(ORLEANS) – “Take it to the Dawgs Den,” is a mantra that is becoming synonymous with innovation and hands-on learning at Orleans High School. The Dawgs Den is a digital fabrication lab at Orleans High School, one of three installed across the Collaboration of Shoals, Mitchell, and Orleans Schools (COSMOS) in 2020.
ROI awarded grants to six school districts to install nine digital fabrication labs across the Indiana Uplands as part of a Fab Lab Pilot program. Teachers from Orleans, Shoals, Mitchell, Bloomfield, Monroe County, and Richland-Bean Blossom school districts will receive safety and equipment training in addition to project-based learning training focused on leveraging the tools in the lab to extend student learning. Each lab supports making with 3D printing, laser cutting, vinyl cutting, and microelectronics.
Sophomore Allison Jones’ first experience in the Dawgs Den was through her Animal Sciences class. She was challenged to create a tool to aid others in learning about the respiratory and digestive systems of a cow. She chose the Glowforge laser cutter to create a cow and designed vinyl stickers to finish the digestive system diagram. Others in her class made models utilizing the 3D printer.
“…You may just be creating a tip jar or an operation game, but I think it goes a lot deeper than that because you have to solve your own problems.
There’s something for everyone.”-Allison Jones, Student
As a result of challenges like this one, students are thinking more deeply about academic content through fabrication. “We have to think for ourselves and really think about how to represent what we’re learning,” said Jones. “It’s one of the main reasons that we all like it down here so much.”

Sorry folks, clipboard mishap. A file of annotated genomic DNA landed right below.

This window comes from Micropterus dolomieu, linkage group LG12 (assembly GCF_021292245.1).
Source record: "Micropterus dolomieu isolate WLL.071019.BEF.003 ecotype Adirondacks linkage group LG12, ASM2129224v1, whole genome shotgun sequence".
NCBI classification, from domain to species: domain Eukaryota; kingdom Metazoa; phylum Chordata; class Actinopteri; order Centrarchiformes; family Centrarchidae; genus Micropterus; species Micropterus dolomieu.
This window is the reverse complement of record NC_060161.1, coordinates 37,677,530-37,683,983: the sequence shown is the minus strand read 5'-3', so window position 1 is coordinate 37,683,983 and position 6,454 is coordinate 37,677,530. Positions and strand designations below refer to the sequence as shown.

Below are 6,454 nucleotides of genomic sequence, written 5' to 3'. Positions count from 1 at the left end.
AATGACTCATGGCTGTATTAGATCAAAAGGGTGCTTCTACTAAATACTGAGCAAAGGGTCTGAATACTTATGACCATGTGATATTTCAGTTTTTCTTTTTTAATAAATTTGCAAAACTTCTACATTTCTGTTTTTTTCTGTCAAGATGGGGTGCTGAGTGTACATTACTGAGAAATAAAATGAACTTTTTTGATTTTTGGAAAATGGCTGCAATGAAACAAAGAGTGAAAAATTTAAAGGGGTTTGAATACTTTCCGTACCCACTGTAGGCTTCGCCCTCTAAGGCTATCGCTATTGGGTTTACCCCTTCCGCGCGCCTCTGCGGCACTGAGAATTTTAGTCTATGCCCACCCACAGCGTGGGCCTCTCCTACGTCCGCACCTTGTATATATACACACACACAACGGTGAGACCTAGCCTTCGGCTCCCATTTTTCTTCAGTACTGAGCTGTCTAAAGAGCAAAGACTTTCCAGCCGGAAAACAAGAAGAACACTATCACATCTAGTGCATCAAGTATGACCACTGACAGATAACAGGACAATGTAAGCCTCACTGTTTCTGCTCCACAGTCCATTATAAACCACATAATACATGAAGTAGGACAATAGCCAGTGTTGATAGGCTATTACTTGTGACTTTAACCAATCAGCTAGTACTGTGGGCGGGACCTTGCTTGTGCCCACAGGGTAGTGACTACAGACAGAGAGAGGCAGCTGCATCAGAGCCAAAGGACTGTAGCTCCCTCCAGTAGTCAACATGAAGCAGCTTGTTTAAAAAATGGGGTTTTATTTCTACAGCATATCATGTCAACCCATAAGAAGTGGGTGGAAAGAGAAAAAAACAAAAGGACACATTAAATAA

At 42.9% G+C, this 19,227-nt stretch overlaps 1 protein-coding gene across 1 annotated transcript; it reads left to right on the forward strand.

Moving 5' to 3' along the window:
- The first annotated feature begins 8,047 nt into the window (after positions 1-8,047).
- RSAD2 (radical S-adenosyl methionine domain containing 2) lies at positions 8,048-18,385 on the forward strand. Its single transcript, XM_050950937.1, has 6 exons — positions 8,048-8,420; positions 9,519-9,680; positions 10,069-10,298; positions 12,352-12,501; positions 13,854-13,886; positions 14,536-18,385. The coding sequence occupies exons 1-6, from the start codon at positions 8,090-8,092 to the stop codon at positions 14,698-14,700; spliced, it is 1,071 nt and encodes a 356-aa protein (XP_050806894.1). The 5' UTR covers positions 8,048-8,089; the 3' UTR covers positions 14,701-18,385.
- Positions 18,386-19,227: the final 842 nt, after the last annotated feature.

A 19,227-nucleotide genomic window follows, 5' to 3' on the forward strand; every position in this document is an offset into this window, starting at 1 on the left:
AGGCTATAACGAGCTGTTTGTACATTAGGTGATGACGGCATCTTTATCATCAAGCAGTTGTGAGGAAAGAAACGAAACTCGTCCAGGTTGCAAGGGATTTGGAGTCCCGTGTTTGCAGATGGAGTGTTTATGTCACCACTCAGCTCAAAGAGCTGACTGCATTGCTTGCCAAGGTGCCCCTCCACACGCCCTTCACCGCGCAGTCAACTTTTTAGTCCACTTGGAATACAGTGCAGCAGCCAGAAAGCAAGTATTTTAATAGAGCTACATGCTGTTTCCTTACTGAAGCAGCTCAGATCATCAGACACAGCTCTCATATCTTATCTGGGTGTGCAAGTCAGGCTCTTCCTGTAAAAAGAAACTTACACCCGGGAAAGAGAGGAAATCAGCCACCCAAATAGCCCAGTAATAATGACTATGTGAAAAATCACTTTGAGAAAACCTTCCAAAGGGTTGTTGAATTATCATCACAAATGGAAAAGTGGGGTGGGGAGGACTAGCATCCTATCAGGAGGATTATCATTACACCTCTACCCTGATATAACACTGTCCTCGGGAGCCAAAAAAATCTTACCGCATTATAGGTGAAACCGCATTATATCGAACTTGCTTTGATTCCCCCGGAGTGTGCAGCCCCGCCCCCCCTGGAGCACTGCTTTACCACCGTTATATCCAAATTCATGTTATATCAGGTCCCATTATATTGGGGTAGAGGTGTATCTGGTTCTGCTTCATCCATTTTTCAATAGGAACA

Other students agree. “This is not typical, and it’s not boring. It’s new stuff that I’ve never seen,” says senior Brandon Stalker. After working in the Dawgs Den for his entrepreneurship class, he feels like he’s just had a small peek into all that is possible in a lab like this one, and he’s motivated. “When I had a week to work in the Dawgs Den, I looked forward to coming to school.”
High-tech machines like the ones in the Dawgs Den can be intimidating if you’ve never used them before, and yet classes are fully scheduled in the Dawgs Den from now until spring break. Teachers and students at Orleans attribute this to Mrs. Bradley, a veteran English teacher who is now the full-time teacher in the Dawgs Den. Her colleagues describe her as “the right teacher for the space,” and students appreciate the culture she has created. They describe her as someone who is easy going and doesn’t do everything for them. They appreciate that. Instead, Mrs. Bradley provides resources through a Google classroom so that students are empowered to lead their own learning. As for teachers, “I go around and try to drum up business,” she admits. And teachers are becoming more comfortable with the idea of putting the project ideas into the students’ hands.
Students see their work in the Dawgs Den experience as a challenging and rewarding way to learn content for their high school classes. They also understand the implications for their future. Rali Anderson shared that she wants to become an Ultrasound Technician. “That doesn’t have anything to do with these machines, but I know how to figure it out. I’m just learning to be more independent.”
That “drive to figure it out” was exactly what Rali’s health sciences classmate Samantha Pate needed when she set out to create a working buzzer for her group’s Operation-like game. Jacie Salmon, a senior intern in the Dawgs Den, admittedly noted, “There is no way this is going to work, but Samantha figured it out!” Electronics kits are now something Jacie wants to learn more about.
“The students did not give up! It was so good for me, as a teacher, to see them keep trying to solve the problem. Those are the parts that you don’t get in a typical project in the classroom.”-Mrs. Salmon, Health Sciences Teacher
Orleans is a small rural district where students have a lot of pride in their school. Students see the Dawgs Den and the learning they do there as something in which they can be proud and hope to set an example for other schools that might be considering digital fabrication. At the end of the day, students are thankful for the experience and encourage anyone with a similar opportunity to open their mind and give it a try.
Information by Betsy Trotzke, Regional Opportunity Inc.